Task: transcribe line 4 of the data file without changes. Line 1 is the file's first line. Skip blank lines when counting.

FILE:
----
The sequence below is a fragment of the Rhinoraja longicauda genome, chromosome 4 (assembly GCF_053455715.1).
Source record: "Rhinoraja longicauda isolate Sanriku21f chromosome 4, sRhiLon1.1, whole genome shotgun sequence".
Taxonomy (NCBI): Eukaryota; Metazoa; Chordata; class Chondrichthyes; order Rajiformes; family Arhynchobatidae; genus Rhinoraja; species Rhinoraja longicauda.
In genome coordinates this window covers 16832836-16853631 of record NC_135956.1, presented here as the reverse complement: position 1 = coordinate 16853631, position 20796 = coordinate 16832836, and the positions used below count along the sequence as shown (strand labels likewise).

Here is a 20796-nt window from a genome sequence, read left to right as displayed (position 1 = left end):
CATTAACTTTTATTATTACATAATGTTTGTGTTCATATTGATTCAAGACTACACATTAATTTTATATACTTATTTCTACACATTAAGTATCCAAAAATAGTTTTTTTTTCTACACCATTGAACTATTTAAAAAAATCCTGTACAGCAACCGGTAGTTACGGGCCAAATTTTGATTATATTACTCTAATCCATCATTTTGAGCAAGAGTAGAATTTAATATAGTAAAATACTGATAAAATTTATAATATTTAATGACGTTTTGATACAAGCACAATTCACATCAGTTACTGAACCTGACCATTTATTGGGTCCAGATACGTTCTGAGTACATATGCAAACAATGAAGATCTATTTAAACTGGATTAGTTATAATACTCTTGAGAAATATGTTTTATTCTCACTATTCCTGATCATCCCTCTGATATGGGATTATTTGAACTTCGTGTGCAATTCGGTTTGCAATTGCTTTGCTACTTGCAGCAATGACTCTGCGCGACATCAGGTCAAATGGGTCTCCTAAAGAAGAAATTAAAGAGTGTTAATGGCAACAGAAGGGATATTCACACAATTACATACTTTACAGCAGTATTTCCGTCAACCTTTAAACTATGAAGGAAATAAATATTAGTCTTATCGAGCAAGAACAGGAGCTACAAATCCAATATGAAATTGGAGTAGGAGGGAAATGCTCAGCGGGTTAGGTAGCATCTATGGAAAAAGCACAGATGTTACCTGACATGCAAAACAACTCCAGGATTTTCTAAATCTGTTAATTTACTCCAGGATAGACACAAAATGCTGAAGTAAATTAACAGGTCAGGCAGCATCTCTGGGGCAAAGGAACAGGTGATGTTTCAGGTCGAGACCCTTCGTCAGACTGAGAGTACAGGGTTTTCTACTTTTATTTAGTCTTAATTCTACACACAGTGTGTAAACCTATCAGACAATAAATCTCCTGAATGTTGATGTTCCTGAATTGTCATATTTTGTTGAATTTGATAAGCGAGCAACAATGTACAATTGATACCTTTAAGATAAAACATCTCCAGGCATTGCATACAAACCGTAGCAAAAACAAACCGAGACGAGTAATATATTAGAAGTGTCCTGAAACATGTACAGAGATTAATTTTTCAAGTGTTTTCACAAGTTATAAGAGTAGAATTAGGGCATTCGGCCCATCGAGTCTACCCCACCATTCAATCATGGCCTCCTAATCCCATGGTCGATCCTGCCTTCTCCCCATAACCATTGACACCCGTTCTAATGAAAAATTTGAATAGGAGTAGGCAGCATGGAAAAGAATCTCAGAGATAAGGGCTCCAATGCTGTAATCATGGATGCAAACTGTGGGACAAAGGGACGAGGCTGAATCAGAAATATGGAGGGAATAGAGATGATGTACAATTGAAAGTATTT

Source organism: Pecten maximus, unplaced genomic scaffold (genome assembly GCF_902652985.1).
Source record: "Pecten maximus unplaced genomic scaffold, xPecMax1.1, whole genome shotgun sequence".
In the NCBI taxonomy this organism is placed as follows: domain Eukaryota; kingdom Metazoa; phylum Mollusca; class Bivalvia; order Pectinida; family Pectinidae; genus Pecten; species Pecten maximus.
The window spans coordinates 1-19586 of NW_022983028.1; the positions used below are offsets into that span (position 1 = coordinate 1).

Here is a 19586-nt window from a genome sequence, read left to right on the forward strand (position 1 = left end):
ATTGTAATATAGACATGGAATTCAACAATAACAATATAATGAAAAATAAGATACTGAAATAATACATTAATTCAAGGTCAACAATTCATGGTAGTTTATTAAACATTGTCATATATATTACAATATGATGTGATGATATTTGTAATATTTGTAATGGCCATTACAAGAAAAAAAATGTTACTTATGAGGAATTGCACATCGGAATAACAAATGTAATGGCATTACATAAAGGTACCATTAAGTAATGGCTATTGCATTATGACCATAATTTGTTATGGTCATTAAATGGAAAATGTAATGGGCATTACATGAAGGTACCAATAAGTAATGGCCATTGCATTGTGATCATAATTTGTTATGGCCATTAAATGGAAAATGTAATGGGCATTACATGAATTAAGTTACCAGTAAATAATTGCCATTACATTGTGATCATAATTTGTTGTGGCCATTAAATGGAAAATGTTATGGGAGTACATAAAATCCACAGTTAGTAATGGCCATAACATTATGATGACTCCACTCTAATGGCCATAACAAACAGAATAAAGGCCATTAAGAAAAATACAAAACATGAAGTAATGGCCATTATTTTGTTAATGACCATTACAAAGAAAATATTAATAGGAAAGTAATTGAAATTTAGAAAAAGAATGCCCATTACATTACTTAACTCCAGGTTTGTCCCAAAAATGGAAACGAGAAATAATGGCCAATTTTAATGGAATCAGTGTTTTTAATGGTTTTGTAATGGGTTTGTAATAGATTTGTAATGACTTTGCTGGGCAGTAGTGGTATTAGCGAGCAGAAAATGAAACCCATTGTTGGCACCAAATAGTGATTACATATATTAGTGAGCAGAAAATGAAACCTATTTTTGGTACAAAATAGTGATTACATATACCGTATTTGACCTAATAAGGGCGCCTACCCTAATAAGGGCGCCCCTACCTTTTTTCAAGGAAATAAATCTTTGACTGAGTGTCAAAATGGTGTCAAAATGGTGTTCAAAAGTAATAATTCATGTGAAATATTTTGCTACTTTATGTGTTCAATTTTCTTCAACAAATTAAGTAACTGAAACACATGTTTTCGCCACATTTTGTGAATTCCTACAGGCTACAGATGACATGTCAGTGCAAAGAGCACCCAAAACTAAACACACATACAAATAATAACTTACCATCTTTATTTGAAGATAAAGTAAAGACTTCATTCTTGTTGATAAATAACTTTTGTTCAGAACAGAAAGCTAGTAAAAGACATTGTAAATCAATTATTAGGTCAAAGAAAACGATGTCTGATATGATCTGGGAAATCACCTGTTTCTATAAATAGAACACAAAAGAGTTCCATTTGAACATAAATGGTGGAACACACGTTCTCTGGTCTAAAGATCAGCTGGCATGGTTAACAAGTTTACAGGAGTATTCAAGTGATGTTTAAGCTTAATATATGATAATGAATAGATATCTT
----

In genome coordinates this window covers 16832836-16853631 of record NC_135956.1, presented here as the reverse complement: position 1 = coordinate 16853631, position 20796 = coordinate 16832836, and the positions used below count along the sequence as shown (strand labels likewise).